The front door formerly opened onto a large step over the threshold—a hazard Stay at Home, a division of Lake Country, her remodeler, eliminated. “It’s very nice now,” she attests. “The new front stoop has a railing on one side and an attached bar on the other wall.” Grab bars, levered handles and a newly-comfy toilet seat enhance the powder room she’s added in the former garage,
Judy love-love-loves the in-floor heating in the mud room section, thanks to a furnace installed in crawl space. But her biggest treat is—wait for it—an elevator. It shuttles the four feet between kitchen and driveway, freeing her from lugging groceries up and trash receptacles down, and perhaps a wheelchair in the distant future. How happy is she with the quality, thought and thoroughness of the work accomplished? “Pretty darn much!” she testifies.
Dream Remodeled Home #R58
Crystal Kitchen Center, Inc.
8001 38-½ Avenue N., New Home
Remodeling a Mid-Century Modern Rambler ... What a designer can live with and without
by Jolynn Johnson, owner Crystal Kitchen Center
It’s not that I was truly looking for a new house. In the spring of 2016 I realized I was turning 55 in a few months and thought about how much longer I was going to be working and owning Crystal Kitchen + Bath. You have to start coming to grips with life and retirement when you own a business and want to sell at some point in the future. I love what I do and could not imagine doing anything else (maybe just not so much to make it possible to take a vacation once in awhile).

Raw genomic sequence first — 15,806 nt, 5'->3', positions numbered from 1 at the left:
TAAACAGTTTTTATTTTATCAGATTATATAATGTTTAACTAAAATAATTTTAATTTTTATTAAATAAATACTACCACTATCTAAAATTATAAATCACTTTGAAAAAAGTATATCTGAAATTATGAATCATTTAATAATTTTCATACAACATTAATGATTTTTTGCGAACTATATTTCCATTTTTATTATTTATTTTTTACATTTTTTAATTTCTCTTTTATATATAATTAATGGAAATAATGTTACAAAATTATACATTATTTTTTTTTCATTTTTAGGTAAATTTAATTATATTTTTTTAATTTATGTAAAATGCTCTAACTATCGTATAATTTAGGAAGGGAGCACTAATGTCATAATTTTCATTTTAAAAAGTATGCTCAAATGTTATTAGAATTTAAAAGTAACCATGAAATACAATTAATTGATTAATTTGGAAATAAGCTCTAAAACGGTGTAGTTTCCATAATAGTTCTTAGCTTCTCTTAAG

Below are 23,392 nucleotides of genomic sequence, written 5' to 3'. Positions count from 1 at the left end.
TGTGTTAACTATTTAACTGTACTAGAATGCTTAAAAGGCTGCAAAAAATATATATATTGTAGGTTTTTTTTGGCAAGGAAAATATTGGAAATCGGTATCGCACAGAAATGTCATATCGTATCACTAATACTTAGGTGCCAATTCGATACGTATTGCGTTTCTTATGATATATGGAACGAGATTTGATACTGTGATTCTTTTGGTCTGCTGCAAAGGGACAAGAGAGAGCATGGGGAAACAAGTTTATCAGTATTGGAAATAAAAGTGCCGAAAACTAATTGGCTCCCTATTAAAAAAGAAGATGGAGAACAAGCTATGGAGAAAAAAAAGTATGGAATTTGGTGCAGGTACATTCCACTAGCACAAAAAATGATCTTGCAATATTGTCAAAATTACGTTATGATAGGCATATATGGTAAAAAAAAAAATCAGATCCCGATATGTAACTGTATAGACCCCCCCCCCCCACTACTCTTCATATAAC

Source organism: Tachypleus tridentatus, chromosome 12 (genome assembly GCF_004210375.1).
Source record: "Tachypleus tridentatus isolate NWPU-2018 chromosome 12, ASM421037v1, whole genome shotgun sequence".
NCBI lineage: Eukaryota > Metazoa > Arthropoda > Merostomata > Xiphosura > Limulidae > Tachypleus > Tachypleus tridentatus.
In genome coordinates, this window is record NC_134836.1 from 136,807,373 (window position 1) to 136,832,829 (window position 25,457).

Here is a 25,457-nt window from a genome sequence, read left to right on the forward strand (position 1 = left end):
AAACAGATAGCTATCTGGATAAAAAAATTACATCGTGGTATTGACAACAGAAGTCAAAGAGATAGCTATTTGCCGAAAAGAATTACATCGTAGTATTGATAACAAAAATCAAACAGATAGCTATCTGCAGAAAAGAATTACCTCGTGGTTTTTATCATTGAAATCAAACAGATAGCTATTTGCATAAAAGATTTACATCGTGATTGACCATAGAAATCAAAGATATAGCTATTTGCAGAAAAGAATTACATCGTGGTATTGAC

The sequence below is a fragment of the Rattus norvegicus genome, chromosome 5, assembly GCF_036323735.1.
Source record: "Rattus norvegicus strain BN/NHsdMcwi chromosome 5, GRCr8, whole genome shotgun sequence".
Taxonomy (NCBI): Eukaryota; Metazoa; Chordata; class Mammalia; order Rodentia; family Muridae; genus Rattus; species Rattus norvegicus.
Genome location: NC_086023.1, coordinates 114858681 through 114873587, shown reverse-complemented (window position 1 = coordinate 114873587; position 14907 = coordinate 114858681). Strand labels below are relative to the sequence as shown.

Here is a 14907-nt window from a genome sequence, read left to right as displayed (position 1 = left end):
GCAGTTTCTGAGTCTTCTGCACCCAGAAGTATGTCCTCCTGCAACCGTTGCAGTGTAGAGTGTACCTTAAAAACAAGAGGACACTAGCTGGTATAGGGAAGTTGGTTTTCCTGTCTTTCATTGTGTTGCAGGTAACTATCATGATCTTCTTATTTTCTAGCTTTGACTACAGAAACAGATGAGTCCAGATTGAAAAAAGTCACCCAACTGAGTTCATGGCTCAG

I built my then-current house in St Michael 18 years ago. I love that house; it sits on a lake with a 280-degree view. It was so peaceful and quite, the whole family loved it-including two dogs and cat. I didn’t want to leave on weekends but I was also missing out on what was happening in the city.
Then one day when I was driving to a client’s home, I noticed a house for sale a short three blocks from the office. My head whipped around and I thought “I could live there.”
Shortly thereafter I was sitting in traffic on my way home (my original half-hour commute had grown to 45-60 minutes each way). I thought “can I do this drive for 10 more years? What would I do with an extra one or two hours per day?”
That’s when I called the realtor and had my first walk through. While the ad said move-in ready, I was’t prepared to live in the 80’s. But I knew I could make this house into what would work for me, after all it’s what I do for a living. I talked to my husband and the deal was done. I started drawing up plans to remodel it for the next phase of my life. My thought was this would be my last house-the next address would be a nursing home.
Read about the project on the Parade of Homes Blog.
The 2017 Fall Parade of Homes Remodelers Showcase® is sponsored by Marvin Windows and Doors.